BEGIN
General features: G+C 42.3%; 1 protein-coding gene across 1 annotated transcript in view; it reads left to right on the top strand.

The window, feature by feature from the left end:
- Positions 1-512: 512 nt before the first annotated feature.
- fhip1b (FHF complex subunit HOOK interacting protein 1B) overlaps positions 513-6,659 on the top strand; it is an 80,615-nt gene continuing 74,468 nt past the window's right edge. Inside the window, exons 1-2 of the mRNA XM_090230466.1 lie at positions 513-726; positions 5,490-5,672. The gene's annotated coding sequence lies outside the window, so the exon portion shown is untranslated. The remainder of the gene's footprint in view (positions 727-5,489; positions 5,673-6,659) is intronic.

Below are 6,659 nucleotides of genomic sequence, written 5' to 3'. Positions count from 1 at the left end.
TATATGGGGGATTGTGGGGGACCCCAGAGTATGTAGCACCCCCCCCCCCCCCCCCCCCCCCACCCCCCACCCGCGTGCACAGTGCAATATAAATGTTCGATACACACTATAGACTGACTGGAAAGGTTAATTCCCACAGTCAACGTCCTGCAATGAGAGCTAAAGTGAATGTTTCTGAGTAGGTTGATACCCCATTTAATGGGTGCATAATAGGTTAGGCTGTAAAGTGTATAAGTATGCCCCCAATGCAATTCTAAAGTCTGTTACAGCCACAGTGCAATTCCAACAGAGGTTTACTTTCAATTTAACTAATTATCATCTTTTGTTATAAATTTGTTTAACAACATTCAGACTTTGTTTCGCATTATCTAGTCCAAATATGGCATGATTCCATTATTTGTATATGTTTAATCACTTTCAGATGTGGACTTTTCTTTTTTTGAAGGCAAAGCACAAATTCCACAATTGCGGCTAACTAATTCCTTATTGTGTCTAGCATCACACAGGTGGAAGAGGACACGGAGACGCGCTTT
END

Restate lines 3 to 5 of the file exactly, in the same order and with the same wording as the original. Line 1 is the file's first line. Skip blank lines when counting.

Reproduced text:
- Positions 1-512: 512 nt before the first annotated feature.
- fhip1b (FHF complex subunit HOOK interacting protein 1B) overlaps positions 513-6,659 on the top strand; it is an 80,615-nt gene continuing 74,468 nt past the window's right edge. Inside the window, exons 1-2 of the mRNA XM_090230466.1 lie at positions 513-726; positions 5,490-5,672. The gene's annotated coding sequence lies outside the window, so the exon portion shown is untranslated. The remainder of the gene's footprint in view (positions 727-5,489; positions 5,673-6,659) is intronic.

Below are 6,659 nucleotides of genomic sequence, written 5' to 3'. Positions count from 1 at the left end.